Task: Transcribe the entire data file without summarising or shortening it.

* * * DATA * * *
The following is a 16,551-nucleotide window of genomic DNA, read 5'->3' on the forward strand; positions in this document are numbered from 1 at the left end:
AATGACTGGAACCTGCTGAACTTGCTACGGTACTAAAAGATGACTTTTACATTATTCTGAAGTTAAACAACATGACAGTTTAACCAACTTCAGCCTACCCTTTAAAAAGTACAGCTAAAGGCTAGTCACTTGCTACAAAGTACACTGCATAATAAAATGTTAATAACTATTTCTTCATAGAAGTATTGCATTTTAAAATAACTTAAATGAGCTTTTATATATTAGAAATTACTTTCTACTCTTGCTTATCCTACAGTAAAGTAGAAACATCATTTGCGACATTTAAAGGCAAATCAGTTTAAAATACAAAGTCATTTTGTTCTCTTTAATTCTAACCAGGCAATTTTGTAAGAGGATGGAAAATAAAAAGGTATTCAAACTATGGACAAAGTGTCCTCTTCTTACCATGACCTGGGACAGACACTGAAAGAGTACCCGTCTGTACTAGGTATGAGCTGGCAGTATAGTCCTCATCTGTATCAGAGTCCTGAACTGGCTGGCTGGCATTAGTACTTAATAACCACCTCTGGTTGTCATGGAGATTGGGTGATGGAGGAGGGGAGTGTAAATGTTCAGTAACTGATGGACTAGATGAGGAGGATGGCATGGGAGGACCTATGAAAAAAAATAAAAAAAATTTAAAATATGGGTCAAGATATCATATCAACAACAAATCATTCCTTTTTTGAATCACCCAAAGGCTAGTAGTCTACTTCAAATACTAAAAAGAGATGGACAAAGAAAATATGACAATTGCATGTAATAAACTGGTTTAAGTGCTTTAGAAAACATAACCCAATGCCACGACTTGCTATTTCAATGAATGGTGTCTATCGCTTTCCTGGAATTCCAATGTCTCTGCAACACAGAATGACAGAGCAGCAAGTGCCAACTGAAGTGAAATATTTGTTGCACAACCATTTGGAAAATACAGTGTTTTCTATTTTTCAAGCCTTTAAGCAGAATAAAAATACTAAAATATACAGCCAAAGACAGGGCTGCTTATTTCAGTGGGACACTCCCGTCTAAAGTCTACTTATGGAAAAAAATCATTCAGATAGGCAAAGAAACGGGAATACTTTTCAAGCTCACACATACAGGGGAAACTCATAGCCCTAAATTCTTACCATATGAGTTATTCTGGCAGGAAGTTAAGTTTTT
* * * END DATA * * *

The following is a 16,551-nucleotide window of genomic DNA, read 5'->3' on the forward strand; positions in this document are numbered from 1 at the left end:
AATGACTGGAACCTGCTGAACTTGCTACGGTACTAAAAGATGACTTTTACATTATTCTGAAGTTAAACAACATGACAGTTTAACCAACTTCAGCCTACCCTTTAAAAAGTACAGCTAAAGGCTAGTCACTTGCTACAAAGTACACTGCATAATAAAATGTTAATAACTATTTCTTCATAGAAGTATTGCATTTTAAAATAACTTAAATGAGCTTTTATATATTAGAAATTACTTTCTACTCTTGCTTATCCTACAGTAAAGTAGAAACATCATTTGCGACATTTAAAGGCAAATCAGTTTAAAATACAAAGTCATTTTGTTCTCTTTAATTCTAACCAGGCAATTTTGTAAGAGGATGGAAAATAAAAAGGTATTCAAACTATGGACAAAGTGTCCTCTTCTTACCATGACCTGGGACAGACACTGAAAGAGTACCCGTCTGTACTAGGTATGAGCTGGCAGTATAGTCCTCATCTGTATCAGAGTCCTGAACTGGCTGGCTGGCATTAGTACTTAATAACCACCTCTGGTTGTCATGGAGATTGGGTGATGGAGGAGGGGAGTGTAAATGTTCAGTAACTGATGGACTAGATGAGGAGGATGGCATGGGAGGACCTATGAAAAAAAATAAAAAAAATTTAAAATATGGGTCAAGATATCATATCAACAACAAATCATTCCTTTTTTGAATCACCCAAAGGCTAGTAGTCTACTTCAAATACTAAAAAGAGATGGACAAAGAAAATATGACAATTGCATGTAATAAACTGGTTTAAGTGCTTTAGAAAACATAACCCAATGCCACGACTTGCTATTTCAATGAATGGTGTCTATCGCTTTCCTGGAATTCCAATGTCTCTGCAACACAGAATGACAGAGCAGCAAGTGCCAACTGAAGTGAAATATTTGTTGCACAACCATTTGGAAAATACAGTGTTTTCTATTTTTCAAGCCTTTAAGCAGAATAAAAATACTAAAATATACAGCCAAAGACAGGGCTGCTTATTTCAGTGGGACACTCCCGTCTAAAGTCTACTTATGGAAAAAAATCATTCAGATAGGCAAAGAAACGGGAATACTTTTCAAGCTCACACATACAGGGGAAACTCATAGCCCTAAATTCTTACCATATGAGTTATTCTGGCAGGAAGTTAAGTTTTT